North American Dandelion Preservation Society
Assorted items by Anne Jordan and Helen Marvill,
Osterville MA 2005
I have to admit when I read the label, my first thought was, “… huh?” After all, dandelions are ubiquitous. No amount of pavement, foot traffic, spraying, mowing, or blowtorching seem successful in eradicating them. They’re about as far as it’s possible to get from “endangered.” So I wondered, what could this society be about?
The Science and Practice of Herbal Medicine
by David Hoffmann
Healing Arts Press, 2004
David Hoffmann, highly respected author of seventeen books on herbalism, has outdone himself with his latest offering. In writing it, the author intends to bring together “the modern scientific movement with traditional herbal practice.” Every health care practitioner of Western medicine in the United States should read this book.
by Stephanie Mills
Island Press, Washington D.C., 2002
I loved Sand County Almanac by Aldo Leopold, one of the first books to warn us about environmental degradation. We were still near the top of that particular slippery slope back then. Leopold died in 1948, characteristically, while helping fight a grass fire on a neighbor’s farm. Fifty-four terrible years later, Stephanie Mills, environmental activist and writer, tells us that Leopold is one of her personal heroes. In her new book, Epicurean Simplicity, and in her life, she does him proud.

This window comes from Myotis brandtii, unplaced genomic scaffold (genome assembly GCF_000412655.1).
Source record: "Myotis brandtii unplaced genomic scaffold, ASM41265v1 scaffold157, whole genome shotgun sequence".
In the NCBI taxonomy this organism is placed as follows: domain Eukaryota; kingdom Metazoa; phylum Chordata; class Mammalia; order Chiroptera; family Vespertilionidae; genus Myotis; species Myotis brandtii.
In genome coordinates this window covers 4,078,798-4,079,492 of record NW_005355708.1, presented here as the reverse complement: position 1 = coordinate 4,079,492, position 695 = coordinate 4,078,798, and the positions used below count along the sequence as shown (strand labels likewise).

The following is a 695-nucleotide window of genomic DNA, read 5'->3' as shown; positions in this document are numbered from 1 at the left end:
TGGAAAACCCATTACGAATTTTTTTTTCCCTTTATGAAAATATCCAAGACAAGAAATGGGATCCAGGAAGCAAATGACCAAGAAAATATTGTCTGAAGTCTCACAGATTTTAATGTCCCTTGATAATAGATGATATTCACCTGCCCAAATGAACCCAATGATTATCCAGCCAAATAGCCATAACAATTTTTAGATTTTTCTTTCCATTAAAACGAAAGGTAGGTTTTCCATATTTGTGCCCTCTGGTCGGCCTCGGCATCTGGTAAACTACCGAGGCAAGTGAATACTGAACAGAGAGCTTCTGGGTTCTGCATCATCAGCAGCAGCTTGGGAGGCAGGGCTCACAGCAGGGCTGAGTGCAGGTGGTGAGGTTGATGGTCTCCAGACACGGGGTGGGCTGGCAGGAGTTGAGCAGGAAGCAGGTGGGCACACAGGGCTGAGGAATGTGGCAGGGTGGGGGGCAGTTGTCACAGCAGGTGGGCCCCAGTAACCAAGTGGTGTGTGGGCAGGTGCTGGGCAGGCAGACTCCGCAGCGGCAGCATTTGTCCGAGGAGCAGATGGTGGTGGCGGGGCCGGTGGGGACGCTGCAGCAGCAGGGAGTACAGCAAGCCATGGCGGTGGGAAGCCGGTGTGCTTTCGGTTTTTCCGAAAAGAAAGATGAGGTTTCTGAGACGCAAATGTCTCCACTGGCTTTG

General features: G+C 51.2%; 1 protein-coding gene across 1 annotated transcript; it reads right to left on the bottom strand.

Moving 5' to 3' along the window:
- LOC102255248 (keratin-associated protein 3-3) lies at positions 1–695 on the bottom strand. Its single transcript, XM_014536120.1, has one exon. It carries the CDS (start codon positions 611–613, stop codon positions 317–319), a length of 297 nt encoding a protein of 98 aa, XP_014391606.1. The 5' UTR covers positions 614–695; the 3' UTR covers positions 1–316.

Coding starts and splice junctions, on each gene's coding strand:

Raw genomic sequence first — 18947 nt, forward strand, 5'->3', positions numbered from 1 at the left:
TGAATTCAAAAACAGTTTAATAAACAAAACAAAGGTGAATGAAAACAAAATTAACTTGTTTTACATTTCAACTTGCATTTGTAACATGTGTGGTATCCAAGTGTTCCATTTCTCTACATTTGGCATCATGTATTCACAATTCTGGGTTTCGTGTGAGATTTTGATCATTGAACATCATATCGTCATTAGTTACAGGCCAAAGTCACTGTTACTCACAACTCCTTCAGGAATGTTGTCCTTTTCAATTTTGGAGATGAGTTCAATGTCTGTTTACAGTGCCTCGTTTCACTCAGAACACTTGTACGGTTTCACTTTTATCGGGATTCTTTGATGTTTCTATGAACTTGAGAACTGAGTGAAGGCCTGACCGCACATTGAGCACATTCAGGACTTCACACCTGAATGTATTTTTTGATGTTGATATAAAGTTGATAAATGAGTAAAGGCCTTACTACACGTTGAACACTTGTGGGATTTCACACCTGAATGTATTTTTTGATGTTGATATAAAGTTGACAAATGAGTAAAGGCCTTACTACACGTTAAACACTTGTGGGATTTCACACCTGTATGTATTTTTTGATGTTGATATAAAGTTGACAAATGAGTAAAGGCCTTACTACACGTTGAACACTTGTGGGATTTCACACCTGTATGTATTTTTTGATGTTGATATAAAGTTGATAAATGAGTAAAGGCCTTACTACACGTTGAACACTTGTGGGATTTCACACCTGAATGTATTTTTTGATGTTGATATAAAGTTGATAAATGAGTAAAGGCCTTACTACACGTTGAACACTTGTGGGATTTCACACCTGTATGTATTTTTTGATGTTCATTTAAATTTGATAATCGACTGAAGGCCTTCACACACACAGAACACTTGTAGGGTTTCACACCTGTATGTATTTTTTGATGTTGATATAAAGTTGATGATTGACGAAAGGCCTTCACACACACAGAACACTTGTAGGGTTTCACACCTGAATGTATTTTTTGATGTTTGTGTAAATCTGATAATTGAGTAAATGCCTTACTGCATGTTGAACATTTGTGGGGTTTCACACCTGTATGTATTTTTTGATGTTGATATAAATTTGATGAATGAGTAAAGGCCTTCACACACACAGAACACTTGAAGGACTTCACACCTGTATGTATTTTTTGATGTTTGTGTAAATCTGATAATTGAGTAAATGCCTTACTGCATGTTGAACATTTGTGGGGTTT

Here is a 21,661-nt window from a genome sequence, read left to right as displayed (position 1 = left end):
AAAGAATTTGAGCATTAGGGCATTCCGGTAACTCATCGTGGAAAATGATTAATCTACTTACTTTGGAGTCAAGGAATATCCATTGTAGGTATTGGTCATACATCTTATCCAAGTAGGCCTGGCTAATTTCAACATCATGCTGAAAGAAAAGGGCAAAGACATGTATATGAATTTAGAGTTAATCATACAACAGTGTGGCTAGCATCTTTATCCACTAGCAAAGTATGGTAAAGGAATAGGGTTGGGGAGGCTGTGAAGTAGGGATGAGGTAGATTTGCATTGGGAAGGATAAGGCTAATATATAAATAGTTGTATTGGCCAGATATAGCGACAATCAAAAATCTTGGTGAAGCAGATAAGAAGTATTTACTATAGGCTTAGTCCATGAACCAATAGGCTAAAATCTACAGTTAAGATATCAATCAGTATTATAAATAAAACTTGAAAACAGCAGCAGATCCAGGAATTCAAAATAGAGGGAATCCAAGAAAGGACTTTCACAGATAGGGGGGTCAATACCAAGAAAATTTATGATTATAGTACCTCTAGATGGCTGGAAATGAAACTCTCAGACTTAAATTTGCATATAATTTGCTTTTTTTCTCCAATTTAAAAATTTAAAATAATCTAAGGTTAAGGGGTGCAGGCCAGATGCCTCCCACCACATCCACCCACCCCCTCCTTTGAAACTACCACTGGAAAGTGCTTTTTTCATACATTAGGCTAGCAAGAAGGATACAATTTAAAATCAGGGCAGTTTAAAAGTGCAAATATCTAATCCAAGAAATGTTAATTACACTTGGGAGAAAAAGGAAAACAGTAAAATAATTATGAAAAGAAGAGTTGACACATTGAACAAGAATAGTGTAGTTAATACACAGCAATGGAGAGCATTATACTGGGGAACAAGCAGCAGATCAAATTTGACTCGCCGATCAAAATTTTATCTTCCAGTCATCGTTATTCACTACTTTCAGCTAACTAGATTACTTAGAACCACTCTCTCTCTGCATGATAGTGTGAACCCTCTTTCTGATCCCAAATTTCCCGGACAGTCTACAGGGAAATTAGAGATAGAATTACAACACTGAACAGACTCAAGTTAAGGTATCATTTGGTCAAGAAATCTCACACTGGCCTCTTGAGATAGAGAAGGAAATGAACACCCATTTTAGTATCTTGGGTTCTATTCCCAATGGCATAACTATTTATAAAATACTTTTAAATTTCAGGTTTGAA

Daily Meditations for All Seasons
by Brian Nelson
Skinner House Books, Boston, 2004
Brian Nelson’s Earth Bound would make a good gift for both the Pagan and the Pagan-friendly. It is a collection of 366 essays, one assigned to each day of the year. As you might expect from the title, the author focuses on nature and the Earth. From this base, he forays into a variety of fields including science, history, music, and art, as well as numerous cultures and religions. Each daily entry is about half a page, just long enough to present an interesting fact or two along with an idea for further exploration.
Reconnecting to the Magic and Spirit of Nature
by Jesse Wolf Hardin
New Page Books, 2004
The day I received my review copy of Gaia Eros, my husband and I went to bed and took turns reading Jesse Wolf Hardin’s luminous essays aloud long into the night. At one point the sound of wolves howling came in through our cabin’s open windows. Their voices wove in and out of my husband’s voice as he read about sacred self-indulgence and the power of longing, heightening the meaning of Hardin’s words.
How to Catch Fairies
by Gilly Sergiev
Fair Winds Press
This book induced a roiling case of indigestion.
I have studied fairy lore my entire life. Real fairy lore, mind you, not this demented claptrap. The author, who calls herself a “white witch, healer and spiritualist who has a passion for Craft lore,” did not bother to learn anything about the subject of the Good Folk, the Gentry or the Good Neighbors before she wrote this ridiculous little book.